The waxwings are a group of birds with soft silky plumage and unique red tips to some of the wing feathers. In the Bohemian and cedar waxwings, these tips look like sealing wax and give the group its name. These are arboreal birds of northern forests. They live on insects in summer and berries in winter.

Dippers[edit]

Order: Passeriformes Family: Cinclidae

Dippers are a group of perching birds whose habitat includes aquatic environments in the Americas, Europe and Asia. They are named for their bobbing or dipping movements.

Wrens[edit]

Order: Passeriformes Family: Troglodytidae

The wrens are mainly small and inconspicuous except for their loud songs. These birds have short wings and thin down-turned bills. Several species often hold their tails upright. All are insectivorous.

Mockingbirds and thrashers[edit]

Order: Passeriformes Family: Mimidae

The mimids are a family of passerine birds that includes thrashers, mockingbirds, tremblers and the New World catbirds. These birds are notable for their vocalizations, especially their ability to mimic a wide variety of birds and other sounds heard outdoors. Their coloring tends towards dull grays and browns. Mexico has the greatest diversity of this family of any country.

Tropical mockingbird

Thrushes[edit]

Order: Passeriformes Family: Turdidae

The thrushes are a group of passerine birds that occur mainly in the Old World. They are plump, soft plumaged, small to medium-sized insectivores or sometimes omnivores, often feeding on the ground. Many have attractive songs.

Wrentit[edit]

Order: Passeriformes Family: Sylviidae

The family Sylviidae is a group of small insectivorous passerine birds. They mainly occur as breeding species, as the common name implies, in Europe, Asia and, to a lesser extent, Africa. Most are of generally undistinguished appearance, but many have distinctive songs.

Gnatcatchers[edit]

Order: Passeriformes Family: Polioptilidae

These dainty birds resemble Old World warblers in their build and habits, moving restlessly through the foliage seeking insects. The gnatcatchers and gnatwrens are mainly soft bluish gray in color and have the typical insectivore's long sharp bill. They are birds of fairly open woodland or scrub, which nest in bushes or trees.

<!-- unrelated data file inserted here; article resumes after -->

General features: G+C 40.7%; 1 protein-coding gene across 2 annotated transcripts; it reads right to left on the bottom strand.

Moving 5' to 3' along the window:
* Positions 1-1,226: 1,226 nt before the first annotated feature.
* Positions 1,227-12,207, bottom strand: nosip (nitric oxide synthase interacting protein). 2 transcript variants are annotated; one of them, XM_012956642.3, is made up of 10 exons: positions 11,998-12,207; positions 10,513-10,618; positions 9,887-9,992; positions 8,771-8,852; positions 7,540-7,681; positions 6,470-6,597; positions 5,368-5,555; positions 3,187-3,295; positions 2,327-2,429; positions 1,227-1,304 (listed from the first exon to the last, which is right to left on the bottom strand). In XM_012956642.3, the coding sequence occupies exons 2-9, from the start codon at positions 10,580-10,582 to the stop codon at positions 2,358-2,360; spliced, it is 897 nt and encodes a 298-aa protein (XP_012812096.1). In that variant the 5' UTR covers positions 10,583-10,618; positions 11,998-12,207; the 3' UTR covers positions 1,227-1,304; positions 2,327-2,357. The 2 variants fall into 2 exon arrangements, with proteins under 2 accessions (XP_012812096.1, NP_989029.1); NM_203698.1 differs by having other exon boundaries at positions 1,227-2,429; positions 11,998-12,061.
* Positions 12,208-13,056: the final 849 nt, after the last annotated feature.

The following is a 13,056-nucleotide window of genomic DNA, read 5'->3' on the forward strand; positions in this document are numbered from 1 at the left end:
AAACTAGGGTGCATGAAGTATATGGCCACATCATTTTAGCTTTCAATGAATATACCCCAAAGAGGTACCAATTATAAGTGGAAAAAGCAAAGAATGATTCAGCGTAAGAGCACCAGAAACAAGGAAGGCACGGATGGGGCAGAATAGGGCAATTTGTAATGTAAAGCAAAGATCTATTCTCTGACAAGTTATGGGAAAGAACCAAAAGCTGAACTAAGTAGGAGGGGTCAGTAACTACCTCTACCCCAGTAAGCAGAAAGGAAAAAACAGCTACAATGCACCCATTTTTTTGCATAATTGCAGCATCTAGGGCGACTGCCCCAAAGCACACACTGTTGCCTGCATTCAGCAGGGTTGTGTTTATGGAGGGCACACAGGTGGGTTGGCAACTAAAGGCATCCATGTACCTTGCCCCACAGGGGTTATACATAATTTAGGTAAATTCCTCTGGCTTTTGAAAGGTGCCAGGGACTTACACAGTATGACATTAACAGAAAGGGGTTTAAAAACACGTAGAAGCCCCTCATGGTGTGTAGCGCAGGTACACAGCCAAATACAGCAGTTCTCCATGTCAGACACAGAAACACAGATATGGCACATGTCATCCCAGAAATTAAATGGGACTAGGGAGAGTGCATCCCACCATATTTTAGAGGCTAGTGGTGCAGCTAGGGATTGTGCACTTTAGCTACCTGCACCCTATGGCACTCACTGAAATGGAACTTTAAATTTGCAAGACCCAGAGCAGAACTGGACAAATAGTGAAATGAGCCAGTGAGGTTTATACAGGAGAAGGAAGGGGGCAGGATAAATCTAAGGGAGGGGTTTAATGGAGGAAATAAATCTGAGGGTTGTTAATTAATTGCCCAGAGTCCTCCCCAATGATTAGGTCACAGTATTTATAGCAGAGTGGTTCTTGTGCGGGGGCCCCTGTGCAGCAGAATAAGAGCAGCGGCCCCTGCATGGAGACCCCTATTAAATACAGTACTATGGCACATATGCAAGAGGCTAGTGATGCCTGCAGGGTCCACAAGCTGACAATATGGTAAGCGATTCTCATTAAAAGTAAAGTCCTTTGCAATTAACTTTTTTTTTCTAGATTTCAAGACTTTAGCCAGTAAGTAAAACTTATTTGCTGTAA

Old World flycatchers[edit]

Order: Passeriformes Family: Muscicapidae

Old World flycatchers are a large group of small passerine birds native to the Old World. They are mainly small arboreal insectivores. The appearance of these birds is highly varied, but they mostly have weak songs and harsh calls.

Long-tailed tits[edit]

Order: Passeriformes Family: Aegithalidae

Long-tailed tits are a group of small passerine birds with medium to long tails. They make woven bag nests in trees. Most eat a mixed diet which includes insects.

Titmice[edit]

Order: Passeriformes Family: Paridae

Mountain chickadee

The Paridae are mainly small stocky woodland species with short stout bills. Some have crests. They are adaptable birds, with a mixed diet including seeds and insects.

Nuthatches[edit]

Order: Passeriformes Family: Sittidae

Nuthatches are small woodland birds. They have the unusual ability to climb down trees head first, unlike other birds which can only go upwards. Nuthatches have big heads, short tails and powerful bills and feet.

Creepers[edit]

Order: Passeriformes Family: Certhiidae

Treecreepers are small woodland birds, brown above and white below. They have thin pointed down-curved bills, which they use to extricate insects from bark. They have stiff tail feathers, like woodpeckers, which they use to support themselves on vertical trees.

Penduline tits[edit]

Order: Passeriformes Family: Remizidae

The penduline tits are a group of small passerine birds related to the true tits. They are insectivores.

Shrikes[edit]

Order: Passeriformes Family: Laniidae

Shrikes are passerine birds known for their habit of catching other birds and small animals and impaling the uneaten portions of their bodies on thorns. A typical shrike's beak is hooked, like a bird of prey.

Corvids[edit]

Order: Passeriformes Family: Corvidae

The Corvidae family includes crows, ravens, jays, choughs, magpies, treepies, nutcrackers and ground jays. Corvids are above average in size among the Passeriformes, and some of the larger species show high levels of intelligence.

Green jay

Starlings[edit]

Order: Passeriformes Family: Sturnidae